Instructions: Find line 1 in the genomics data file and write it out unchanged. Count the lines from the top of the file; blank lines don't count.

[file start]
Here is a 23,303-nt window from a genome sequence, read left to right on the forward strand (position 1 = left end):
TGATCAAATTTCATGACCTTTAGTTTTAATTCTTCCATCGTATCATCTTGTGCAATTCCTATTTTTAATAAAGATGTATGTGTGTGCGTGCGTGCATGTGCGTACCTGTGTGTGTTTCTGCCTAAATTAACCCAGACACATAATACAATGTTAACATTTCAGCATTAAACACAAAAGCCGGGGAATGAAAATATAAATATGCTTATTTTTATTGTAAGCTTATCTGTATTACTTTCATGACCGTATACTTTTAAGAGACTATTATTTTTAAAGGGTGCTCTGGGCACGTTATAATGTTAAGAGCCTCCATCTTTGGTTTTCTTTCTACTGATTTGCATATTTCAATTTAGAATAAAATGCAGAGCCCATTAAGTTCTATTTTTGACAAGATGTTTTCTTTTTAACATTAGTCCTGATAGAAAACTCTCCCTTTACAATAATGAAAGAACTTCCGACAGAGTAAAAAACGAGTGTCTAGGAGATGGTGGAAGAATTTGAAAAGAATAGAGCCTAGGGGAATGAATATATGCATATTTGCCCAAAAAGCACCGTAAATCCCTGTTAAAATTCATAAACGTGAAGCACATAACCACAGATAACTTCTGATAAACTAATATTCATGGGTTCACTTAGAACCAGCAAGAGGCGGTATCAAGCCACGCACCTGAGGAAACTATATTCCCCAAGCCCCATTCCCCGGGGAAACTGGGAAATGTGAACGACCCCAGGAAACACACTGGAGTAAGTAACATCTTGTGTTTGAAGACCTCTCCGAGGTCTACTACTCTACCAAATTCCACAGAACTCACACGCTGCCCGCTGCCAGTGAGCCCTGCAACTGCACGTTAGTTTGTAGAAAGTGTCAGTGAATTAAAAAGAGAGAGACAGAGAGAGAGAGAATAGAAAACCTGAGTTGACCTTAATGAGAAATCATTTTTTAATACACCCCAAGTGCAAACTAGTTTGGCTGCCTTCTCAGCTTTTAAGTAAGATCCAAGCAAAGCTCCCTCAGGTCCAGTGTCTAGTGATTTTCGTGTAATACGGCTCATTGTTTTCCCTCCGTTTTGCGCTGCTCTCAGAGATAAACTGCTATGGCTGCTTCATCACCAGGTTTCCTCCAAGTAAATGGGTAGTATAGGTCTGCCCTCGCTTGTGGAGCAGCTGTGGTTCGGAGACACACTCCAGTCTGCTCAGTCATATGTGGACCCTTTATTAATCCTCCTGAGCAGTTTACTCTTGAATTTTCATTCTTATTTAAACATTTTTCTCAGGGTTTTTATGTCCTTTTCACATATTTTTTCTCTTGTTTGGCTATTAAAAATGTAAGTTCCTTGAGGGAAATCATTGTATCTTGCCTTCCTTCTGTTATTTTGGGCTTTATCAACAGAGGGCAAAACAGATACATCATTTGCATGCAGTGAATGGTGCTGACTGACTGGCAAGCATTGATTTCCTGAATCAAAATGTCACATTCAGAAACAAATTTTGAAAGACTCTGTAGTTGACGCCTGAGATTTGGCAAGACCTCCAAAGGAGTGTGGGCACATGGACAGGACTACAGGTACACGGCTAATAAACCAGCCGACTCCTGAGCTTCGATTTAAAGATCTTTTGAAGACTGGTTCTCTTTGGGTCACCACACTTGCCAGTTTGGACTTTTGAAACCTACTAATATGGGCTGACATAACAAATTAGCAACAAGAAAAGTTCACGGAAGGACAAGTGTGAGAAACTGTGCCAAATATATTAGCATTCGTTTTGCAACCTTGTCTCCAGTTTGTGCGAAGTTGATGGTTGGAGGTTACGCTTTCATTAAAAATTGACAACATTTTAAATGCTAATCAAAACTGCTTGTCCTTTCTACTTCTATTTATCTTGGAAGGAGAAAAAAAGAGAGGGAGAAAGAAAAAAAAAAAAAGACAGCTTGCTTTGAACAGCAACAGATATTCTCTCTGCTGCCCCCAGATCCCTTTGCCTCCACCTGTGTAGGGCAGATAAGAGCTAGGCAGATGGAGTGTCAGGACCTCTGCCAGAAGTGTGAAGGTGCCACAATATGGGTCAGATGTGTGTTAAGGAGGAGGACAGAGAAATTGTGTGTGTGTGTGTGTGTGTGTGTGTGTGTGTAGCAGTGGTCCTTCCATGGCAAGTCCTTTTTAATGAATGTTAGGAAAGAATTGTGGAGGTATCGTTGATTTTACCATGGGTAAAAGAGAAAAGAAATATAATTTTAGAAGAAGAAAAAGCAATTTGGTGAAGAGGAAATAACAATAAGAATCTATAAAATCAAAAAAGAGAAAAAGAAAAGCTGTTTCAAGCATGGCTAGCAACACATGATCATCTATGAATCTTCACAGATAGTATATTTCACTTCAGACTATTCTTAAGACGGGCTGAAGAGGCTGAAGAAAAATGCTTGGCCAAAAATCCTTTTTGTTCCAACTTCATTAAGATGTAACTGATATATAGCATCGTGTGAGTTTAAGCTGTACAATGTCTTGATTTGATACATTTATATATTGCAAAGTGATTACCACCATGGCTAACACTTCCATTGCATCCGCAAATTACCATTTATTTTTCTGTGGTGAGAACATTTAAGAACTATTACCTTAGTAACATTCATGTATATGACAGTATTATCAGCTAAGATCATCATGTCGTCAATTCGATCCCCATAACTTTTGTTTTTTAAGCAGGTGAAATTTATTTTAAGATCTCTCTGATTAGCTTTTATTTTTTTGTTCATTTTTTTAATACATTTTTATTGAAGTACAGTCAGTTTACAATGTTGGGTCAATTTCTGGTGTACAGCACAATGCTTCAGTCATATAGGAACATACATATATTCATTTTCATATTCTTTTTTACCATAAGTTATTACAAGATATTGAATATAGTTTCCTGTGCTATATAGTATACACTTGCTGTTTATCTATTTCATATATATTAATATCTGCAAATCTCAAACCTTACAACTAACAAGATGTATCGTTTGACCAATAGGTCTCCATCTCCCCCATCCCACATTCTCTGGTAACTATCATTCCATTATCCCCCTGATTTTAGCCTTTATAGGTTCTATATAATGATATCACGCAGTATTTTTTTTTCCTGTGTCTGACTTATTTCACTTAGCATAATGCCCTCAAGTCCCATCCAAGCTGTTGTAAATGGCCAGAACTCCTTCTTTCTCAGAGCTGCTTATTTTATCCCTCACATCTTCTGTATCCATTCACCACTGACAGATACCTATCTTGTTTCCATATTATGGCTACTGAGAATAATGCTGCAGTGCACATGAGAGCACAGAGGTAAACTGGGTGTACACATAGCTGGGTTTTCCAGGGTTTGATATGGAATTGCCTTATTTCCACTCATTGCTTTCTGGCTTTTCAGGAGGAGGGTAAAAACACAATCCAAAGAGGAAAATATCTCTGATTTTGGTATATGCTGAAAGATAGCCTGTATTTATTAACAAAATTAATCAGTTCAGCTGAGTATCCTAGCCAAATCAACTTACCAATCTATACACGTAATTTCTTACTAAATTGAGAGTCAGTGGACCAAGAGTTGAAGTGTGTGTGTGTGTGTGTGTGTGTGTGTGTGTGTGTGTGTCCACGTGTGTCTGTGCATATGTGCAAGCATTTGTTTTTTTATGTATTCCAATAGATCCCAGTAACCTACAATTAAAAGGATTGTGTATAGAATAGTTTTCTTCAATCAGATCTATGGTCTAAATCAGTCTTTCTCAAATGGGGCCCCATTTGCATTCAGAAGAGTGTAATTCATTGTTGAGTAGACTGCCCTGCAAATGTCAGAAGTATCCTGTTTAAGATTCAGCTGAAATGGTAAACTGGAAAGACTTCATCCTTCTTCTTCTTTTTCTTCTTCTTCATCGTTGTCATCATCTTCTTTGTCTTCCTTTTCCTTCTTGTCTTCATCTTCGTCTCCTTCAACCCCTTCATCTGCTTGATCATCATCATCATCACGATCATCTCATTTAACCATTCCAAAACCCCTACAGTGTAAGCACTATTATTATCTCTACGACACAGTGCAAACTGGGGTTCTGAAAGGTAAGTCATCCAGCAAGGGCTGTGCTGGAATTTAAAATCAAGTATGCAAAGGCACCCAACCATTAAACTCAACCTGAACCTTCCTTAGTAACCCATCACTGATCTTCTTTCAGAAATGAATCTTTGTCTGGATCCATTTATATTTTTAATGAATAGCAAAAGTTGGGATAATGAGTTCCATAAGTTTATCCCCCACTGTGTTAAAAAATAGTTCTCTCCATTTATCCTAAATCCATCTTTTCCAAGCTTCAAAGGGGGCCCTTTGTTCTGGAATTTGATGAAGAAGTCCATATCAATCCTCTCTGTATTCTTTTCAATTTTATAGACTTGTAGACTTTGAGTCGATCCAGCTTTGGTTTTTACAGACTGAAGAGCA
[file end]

Here is a 23,303-nt window from a genome sequence, read left to right on the forward strand (position 1 = left end):